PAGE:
iPad woes in China – Apple claims ‘I Paid!’
Wednesday 29th February 2012
When Steve Jobs unveiled a new tablet computer in January 2010, the Wall Street Journal touted that “the last time there was this much excitement about a tablet, it had some commandments written on it.” It seems that Apple’s iPad lived up to the hype. In less than nine months the iPad held almost 90% market share and generated $9.5 billion in revenue.
The iPad has become an iconic phenomenon. But in a strange twist, Apple has found itself embroiled in a legal stoush with a company that claims it owned rights to the iPad mark in China almost a decade earlier.
Proview Shenzhen, is the Chinese subsidiary of Proview Group, a producer of LCD screens. In 2001 it registered a figurative iPad mark in China which was used to unsuccessfully launch a tablet computer.
Fast forward to 2009, Apple by proxy of “secret agent” companies, sought to register and acquire rights to the iPad name throughout the world. One of these secret agent companies negotiated a £35,000 sale with Proview’s Taiwan subsidiary for the rights to Proview Group’s entire portfolio of iPad trade marks registered in ten different countries.
After the launch of the iPad, Apple was informed that the Chinese trade marks were in fact owned by Proview Shenzhen and that this company had neither attended the trade mark negotiations nor had it formally transferred its rights to Proview Taiwan. Apple countered that even though the agreement was executed only by Proview Taiwan, the transaction was entered into collectively by Proview Group.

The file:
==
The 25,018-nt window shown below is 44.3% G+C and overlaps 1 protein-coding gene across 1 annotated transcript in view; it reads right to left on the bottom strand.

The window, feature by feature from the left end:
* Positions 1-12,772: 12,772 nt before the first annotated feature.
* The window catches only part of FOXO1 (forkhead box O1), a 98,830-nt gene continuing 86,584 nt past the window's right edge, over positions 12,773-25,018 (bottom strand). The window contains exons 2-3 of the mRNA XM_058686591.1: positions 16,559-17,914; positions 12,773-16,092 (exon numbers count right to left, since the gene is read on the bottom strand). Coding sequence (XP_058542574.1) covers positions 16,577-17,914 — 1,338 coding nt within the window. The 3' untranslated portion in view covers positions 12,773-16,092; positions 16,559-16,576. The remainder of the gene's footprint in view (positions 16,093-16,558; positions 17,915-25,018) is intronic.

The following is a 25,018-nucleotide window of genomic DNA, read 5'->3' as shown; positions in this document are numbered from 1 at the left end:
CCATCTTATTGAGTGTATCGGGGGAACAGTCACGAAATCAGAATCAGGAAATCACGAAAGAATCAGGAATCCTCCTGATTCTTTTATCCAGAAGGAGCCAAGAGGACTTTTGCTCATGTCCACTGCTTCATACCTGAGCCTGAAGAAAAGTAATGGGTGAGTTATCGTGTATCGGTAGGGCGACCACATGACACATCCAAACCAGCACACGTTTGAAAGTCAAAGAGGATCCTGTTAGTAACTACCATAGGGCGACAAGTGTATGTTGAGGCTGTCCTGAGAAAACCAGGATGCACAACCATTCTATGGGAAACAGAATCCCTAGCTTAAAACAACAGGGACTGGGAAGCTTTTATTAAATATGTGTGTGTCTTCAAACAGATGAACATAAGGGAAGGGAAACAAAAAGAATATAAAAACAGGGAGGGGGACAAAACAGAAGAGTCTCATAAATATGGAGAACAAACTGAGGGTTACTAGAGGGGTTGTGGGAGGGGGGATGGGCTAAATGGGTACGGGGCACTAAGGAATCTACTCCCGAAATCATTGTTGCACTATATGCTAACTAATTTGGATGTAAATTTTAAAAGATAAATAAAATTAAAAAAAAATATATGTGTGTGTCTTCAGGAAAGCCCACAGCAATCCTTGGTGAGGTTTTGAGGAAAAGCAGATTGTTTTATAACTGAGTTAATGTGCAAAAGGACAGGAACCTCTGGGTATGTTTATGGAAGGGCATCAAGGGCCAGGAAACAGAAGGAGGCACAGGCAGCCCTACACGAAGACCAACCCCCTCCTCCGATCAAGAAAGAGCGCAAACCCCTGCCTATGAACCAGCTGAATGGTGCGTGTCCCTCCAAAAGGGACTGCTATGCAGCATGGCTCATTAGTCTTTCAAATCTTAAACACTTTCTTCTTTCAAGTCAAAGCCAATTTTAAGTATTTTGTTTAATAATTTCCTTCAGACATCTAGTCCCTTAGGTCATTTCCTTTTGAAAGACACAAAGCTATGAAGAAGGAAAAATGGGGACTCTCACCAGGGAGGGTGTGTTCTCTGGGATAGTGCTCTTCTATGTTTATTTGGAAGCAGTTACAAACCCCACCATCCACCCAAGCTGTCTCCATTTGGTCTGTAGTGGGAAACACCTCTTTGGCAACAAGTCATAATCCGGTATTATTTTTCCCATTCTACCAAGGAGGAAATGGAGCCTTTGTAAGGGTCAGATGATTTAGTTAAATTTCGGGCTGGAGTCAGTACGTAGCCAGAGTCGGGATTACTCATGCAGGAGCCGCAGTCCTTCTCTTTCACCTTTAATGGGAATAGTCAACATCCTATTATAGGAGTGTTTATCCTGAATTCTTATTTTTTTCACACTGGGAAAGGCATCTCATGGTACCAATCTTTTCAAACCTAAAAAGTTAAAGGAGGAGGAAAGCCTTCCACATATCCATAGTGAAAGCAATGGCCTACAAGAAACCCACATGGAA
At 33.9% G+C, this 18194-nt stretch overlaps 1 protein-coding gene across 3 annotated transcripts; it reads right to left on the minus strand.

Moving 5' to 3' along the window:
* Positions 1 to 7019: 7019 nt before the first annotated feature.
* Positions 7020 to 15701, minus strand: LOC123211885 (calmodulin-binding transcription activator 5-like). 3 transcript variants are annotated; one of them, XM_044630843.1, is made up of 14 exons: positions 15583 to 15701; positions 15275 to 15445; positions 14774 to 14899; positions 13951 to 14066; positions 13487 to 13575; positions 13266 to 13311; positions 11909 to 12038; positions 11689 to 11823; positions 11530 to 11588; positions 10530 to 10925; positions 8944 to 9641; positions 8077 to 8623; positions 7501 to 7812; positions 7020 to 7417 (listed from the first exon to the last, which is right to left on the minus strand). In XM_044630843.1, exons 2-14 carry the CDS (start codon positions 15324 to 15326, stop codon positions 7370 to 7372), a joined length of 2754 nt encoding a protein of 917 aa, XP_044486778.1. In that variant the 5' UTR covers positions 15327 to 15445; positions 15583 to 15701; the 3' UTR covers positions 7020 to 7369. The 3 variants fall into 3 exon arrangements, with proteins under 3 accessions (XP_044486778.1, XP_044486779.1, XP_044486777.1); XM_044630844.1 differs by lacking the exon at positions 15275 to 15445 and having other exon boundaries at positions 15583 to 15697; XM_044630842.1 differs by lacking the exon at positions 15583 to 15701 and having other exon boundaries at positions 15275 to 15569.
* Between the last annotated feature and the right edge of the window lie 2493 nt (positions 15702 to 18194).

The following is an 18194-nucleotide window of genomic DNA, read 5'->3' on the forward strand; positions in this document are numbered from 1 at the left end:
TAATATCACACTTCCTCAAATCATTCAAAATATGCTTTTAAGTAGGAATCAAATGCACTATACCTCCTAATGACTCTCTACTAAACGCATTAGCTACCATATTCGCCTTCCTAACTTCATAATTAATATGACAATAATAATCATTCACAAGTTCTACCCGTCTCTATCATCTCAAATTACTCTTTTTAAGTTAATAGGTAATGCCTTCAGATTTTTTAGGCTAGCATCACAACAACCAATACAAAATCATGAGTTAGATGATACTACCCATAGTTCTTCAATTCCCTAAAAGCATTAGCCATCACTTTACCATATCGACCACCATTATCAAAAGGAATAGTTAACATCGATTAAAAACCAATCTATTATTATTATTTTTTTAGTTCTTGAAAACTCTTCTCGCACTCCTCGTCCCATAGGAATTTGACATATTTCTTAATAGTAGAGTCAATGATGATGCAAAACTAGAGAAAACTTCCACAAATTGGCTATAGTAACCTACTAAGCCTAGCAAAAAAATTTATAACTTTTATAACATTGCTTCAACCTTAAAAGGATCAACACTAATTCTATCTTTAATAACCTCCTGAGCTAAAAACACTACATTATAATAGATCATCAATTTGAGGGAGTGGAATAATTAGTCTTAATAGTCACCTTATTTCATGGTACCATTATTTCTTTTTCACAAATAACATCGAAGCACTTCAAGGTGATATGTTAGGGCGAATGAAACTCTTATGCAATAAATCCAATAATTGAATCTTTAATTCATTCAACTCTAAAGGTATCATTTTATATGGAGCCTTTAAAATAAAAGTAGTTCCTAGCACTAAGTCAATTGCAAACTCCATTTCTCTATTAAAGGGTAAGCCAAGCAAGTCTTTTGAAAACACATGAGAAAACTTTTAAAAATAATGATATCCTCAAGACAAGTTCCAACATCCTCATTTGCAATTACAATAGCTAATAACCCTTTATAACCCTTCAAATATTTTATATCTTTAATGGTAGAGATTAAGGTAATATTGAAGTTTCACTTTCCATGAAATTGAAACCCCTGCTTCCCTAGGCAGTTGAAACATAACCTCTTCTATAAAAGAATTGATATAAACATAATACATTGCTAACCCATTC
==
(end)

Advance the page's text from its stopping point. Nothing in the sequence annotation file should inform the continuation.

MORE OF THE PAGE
On December 5 2011, the local Shenzhen court ruled in Proview’s favour. It agreed that Proview Shenzhen was not involved in the negotiations and had not authorised an assignment of the iPad marks on its behalf. The court further ruled that it was Apple’s responsibility to have conducted due diligence to determine correct ownership of the iPad marks in China. Its failure to do so resulted in a contract that was not legally binding.
Apple was found to have infringed Proview’s trade mark rights and that distributors should stop selling iPads in China. Local officials began removing iPads from third party retailers in Shenzhen in early February 2012.
Apple has appealed the lower Shenzhen court’s decision to the Guangdong High Court. The appeal is now pending. In the meantime, Proview has expanded its legal arsenal by:
- commencing infringement lawsuits against iPad retailers in 40 cities;
- seeking a customs ban on all of Apple’s iPad shipments in and out of China; and
- suing Apple for trade mark infringement and applying for an interlocutory injunction to stop Apple from selling iPads in Shanghai.
Last week on February 24, the Shanghai court denied Proview’s injunction and agreed to suspend the trade mark infringement case in Shanghai pending the appeal before the Guangdong High Court.
There are several messages from this case. One is that a purchaser must conduct comprehensive due diligence prior to purchasing a trade mark or other intellectual property. A simple error could cost you millions of dollars in legal costs and lost revenue.
Another is to remember that China is a first to file country: that means that the first party to apply for a trade mark will own it. Even if trademarked products are being manufactured but not sold in China, it is worth applying for trade marks to prevent another party from usurpng your trade mark rights.
A third is that in China border protection stops infringing exports as well as imports: that means that Proview could stop iPads being made in China from being exported if it were to assert its trade mark rights.